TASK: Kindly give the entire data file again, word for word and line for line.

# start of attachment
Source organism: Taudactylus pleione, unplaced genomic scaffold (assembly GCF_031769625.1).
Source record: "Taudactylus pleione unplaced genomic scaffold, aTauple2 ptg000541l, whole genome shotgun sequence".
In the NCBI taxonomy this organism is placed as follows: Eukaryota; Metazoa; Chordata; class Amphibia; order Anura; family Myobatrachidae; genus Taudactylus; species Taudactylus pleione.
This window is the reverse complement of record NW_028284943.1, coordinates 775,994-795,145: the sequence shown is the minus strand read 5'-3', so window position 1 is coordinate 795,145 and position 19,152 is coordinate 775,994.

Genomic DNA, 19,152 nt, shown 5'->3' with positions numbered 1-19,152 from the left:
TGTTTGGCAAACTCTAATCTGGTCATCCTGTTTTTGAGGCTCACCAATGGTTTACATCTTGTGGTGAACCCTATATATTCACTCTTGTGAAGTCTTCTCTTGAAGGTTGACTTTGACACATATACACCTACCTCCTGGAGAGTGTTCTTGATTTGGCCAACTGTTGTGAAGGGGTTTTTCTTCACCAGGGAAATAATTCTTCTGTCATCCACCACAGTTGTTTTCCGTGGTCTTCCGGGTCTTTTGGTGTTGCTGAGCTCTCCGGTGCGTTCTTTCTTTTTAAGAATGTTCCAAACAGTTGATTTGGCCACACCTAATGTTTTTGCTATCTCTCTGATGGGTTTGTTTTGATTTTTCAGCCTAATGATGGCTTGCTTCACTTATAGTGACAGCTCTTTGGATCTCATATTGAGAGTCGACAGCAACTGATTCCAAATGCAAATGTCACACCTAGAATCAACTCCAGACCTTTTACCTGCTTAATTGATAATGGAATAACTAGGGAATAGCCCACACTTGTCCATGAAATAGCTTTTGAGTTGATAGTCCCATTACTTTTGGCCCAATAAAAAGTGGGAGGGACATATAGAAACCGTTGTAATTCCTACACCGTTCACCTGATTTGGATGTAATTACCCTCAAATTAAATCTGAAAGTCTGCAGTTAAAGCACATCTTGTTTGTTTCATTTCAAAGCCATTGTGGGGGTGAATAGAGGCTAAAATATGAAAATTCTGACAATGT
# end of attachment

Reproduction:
Source organism: Taudactylus pleione, unplaced genomic scaffold (assembly GCF_031769625.1).
Source record: "Taudactylus pleione unplaced genomic scaffold, aTauple2 ptg000541l, whole genome shotgun sequence".
In the NCBI taxonomy this organism is placed as follows: Eukaryota; Metazoa; Chordata; class Amphibia; order Anura; family Myobatrachidae; genus Taudactylus; species Taudactylus pleione.
This window is the reverse complement of record NW_028284943.1, coordinates 775,994-795,145: the sequence shown is the minus strand read 5'-3', so window position 1 is coordinate 795,145 and position 19,152 is coordinate 775,994.

Genomic DNA, 19,152 nt, shown 5'->3' with positions numbered 1-19,152 from the left:
TGTTTGGCAAACTCTAATCTGGTCATCCTGTTTTTGAGGCTCACCAATGGTTTACATCTTGTGGTGAACCCTATATATTCACTCTTGTGAAGTCTTCTCTTGAAGGTTGACTTTGACACATATACACCTACCTCCTGGAGAGTGTTCTTGATTTGGCCAACTGTTGTGAAGGGGTTTTTCTTCACCAGGGAAATAATTCTTCTGTCATCCACCACAGTTGTTTTCCGTGGTCTTCCGGGTCTTTTGGTGTTGCTGAGCTCTCCGGTGCGTTCTTTCTTTTTAAGAATGTTCCAAACAGTTGATTTGGCCACACCTAATGTTTTTGCTATCTCTCTGATGGGTTTGTTTTGATTTTTCAGCCTAATGATGGCTTGCTTCACTTATAGTGACAGCTCTTTGGATCTCATATTGAGAGTCGACAGCAACTGATTCCAAATGCAAATGTCACACCTAGAATCAACTCCAGACCTTTTACCTGCTTAATTGATAATGGAATAACTAGGGAATAGCCCACACTTGTCCATGAAATAGCTTTTGAGTTGATAGTCCCATTACTTTTGGCCCAATAAAAAGTGGGAGGGACATATAGAAACCGTTGTAATTCCTACACCGTTCACCTGATTTGGATGTAATTACCCTCAAATTAAATCTGAAAGTCTGCAGTTAAAGCACATCTTGTTTGTTTCATTTCAAAGCCATTGTGGGGGTGAATAGAGGCTAAAATATGAAAATTCTGACAATGT